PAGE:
While Quinlan puts it all out there effortlessly climbing octave after octave there rarely if ever was a central melody to hang onto and, dare I say it, sing along to. In that vein it’s kind of like scat singing, or melodies made up after the song’s chord progressions have been determined. But isn’t that a primary attribute of indie rock and what sets it apart from straight-up pop music? Probably, but the best indie rock, the stuff we remember and that resonates for years to come, has a hook. The rest of it is tonal, blues or effect, where lyrics are secondary (ferinstance, I couldn’t tell you a single My Bloody Valentine lyric).

I don’t think that’s the case with Hop Along. That band is so fucking good —she’s so fucking good — that it’s only a matter of time before they write a song that pushes past their current boundaries. That song isn’t on Painted Shut, a good album that lacks a song that strikes a universal chord with a huge audience. They will write that song, the one that gets played to death, the one that will represent a season or year in the life of its listeners, that turns into an instant time machine that will take us back to whatever was happening in our lives back when everyone was playing it. Maybe it’ll be on their next album; hopefully it’ll come out on Saddle Creek, but it hasn’t happened yet.  Until then, we’re left to marvel at the sound, if not the songs.

* * *

The rabid possum by Brian Tait that stares at me in my office.

The rabid possum by Brian Tait that stares at me in my office.

A quick non-music aside about something important to me.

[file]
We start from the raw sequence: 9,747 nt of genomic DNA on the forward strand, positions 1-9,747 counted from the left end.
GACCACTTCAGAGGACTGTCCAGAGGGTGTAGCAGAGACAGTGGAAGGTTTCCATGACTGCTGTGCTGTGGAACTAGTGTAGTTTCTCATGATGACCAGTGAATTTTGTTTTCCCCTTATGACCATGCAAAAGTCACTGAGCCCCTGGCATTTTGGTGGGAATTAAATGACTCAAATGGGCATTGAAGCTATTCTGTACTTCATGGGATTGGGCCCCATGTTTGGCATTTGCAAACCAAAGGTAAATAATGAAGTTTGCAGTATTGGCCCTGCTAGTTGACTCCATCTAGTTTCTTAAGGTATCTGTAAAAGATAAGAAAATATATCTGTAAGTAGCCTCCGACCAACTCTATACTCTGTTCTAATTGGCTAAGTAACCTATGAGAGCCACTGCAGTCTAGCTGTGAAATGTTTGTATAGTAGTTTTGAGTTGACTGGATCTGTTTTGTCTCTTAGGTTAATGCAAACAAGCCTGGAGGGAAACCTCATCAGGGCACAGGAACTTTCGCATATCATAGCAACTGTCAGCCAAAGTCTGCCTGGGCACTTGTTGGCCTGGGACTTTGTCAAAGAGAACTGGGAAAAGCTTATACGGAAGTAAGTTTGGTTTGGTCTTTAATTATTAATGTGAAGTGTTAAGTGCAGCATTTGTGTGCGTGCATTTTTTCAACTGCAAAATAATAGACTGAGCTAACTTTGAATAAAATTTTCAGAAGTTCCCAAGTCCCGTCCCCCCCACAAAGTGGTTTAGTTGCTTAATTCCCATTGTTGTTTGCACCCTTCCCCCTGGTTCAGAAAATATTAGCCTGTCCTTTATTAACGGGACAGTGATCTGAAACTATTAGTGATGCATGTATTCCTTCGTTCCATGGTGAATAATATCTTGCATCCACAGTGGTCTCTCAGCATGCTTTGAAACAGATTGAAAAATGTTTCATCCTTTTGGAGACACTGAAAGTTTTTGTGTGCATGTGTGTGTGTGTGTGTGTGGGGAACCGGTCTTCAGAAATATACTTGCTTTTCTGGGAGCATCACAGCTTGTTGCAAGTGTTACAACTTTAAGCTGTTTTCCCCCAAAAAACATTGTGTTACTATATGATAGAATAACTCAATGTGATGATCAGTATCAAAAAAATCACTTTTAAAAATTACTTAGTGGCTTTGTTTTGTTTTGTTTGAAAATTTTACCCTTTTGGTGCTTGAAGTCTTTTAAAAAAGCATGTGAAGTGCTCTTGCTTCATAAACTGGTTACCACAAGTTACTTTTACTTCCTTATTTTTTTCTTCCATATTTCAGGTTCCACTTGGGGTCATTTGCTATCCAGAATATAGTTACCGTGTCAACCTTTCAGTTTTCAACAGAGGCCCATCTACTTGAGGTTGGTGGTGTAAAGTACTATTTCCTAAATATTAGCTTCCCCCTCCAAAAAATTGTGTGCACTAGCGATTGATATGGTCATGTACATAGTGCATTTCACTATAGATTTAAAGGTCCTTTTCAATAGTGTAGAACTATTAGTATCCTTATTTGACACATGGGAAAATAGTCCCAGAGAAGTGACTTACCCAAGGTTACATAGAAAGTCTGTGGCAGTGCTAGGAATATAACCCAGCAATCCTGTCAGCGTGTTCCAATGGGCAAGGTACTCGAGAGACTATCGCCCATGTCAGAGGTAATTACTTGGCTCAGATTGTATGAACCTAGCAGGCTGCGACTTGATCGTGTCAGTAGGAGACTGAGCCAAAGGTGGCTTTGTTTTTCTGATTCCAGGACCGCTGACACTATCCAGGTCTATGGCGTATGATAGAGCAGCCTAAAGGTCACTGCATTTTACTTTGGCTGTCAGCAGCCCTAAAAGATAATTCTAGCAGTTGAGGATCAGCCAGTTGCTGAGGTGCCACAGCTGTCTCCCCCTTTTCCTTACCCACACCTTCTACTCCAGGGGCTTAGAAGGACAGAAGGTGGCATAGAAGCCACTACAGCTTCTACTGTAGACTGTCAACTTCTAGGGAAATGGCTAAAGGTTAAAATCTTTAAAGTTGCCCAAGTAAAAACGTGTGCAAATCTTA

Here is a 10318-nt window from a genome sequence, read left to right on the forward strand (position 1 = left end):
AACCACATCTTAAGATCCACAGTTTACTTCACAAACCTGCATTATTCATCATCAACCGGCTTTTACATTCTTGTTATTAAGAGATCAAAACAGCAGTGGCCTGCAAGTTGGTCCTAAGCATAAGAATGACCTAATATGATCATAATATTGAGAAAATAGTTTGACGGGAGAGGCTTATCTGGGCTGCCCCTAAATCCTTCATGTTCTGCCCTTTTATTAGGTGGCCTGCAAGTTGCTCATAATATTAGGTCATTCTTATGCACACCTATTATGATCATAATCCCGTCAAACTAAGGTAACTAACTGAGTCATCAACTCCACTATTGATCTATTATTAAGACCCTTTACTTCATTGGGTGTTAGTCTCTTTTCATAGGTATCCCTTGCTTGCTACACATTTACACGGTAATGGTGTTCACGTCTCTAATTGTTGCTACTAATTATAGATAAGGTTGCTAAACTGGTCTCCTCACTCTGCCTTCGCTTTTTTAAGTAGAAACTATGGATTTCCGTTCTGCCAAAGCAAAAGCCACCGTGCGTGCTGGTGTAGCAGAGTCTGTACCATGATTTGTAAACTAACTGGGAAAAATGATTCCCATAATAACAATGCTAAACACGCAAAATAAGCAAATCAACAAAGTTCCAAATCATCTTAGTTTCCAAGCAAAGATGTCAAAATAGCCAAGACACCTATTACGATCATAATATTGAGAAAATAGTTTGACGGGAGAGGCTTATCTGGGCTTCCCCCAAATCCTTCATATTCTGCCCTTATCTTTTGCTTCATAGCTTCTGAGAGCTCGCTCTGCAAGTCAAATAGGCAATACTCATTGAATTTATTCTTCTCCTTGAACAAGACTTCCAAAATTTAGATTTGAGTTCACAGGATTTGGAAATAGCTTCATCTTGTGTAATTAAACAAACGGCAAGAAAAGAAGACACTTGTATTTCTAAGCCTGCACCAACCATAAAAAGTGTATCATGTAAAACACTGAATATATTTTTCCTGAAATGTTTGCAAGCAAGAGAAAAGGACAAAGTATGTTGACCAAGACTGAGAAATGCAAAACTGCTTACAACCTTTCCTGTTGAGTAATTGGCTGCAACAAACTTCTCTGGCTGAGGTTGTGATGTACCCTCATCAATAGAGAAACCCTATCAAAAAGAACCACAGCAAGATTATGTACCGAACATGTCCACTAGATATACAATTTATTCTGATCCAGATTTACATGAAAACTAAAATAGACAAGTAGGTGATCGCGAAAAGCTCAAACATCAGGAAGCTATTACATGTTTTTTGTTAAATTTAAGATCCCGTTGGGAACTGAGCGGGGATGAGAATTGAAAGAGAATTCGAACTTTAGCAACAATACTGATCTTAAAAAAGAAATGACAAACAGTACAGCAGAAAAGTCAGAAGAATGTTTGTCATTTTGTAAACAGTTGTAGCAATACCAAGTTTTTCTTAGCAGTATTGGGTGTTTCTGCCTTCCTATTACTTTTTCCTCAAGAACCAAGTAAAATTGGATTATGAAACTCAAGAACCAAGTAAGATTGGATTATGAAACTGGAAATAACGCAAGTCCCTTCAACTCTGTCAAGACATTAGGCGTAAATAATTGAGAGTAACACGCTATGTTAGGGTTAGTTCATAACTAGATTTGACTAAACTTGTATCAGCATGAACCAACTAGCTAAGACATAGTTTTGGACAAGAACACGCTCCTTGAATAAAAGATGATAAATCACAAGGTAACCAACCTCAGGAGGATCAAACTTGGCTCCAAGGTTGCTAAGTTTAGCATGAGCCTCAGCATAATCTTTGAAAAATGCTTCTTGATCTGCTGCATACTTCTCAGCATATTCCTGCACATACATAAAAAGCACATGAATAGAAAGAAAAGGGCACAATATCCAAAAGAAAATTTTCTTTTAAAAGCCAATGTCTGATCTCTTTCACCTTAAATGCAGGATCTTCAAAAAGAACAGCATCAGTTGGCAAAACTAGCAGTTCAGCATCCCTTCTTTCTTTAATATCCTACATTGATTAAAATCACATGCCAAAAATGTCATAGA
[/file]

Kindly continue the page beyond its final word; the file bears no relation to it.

Tonight is the grand opening of the Little Gallery in Benson, coinciding with Benson First Friday. The proprietor is my wife, Teresa Gleason. The gallery, located at 5917 Maple Street right across the street from The Sydney, doubles as the offices of Polecat Communications, Teresa’s PR/communications firm that specializes in supporting non-profits as well as profits. Teresa and I found the space a few months ago and began tearing it apart shortly there after, transforming it into a sublime gallery space.

The first artist to grace the gallery is none other than Brian Tait. Yes, that Brian Tait, the skateboarding rockstar graffiti-fueled sign painter who also operates Midtown Art Supply. We bought a handful of Taits recently (one of them is staring at me with its angry possum eyes as I type this) and couldn’t think of a better artist for the gallery’s debut.

Want to know more about Tait? Read the brief profile I wrote about him right here. The show’s title is “Without a Chute,” and as part of the tonight’s festivities, which begin at 6 p.m., Tait will be doing a live painting outside the building. It will be a giant portrait of State Senator Ernie Chambers. Upon its completion, the painting will be sold to the highest bidder, whether the bid is $1 or $1,000 or $10,000.

Fun starts at 6. There will be a keg on tap. And food. And maybe even leftover birthday cake from Wednesday’s Big 50 shows. Drop by and say hello.

And for those who have asked, yes, the firm’s name, Polecat, was partially inspired by the classic pre-Saddle Creek band that featured Ted Stevens, Boz Hicks and Oli Blaha. We call that a tip o’ the hat to past greatness…

* * *

One other art show going on I want to mention: Mousetrap’s Patrick Buchanan emailed to tell me that his pop, Sidney Buchanan, is hosting a show at his house at 1202 So. 62nd St., that kicks off tonight at 6 p.m. Buchanan is known for his enormous sculptures (one of which is on UNO’s campus right outside the arts building). This show features new collages and assemblages and runs tonight and Saturday and Sunday from 1 to 5 p.m. Go!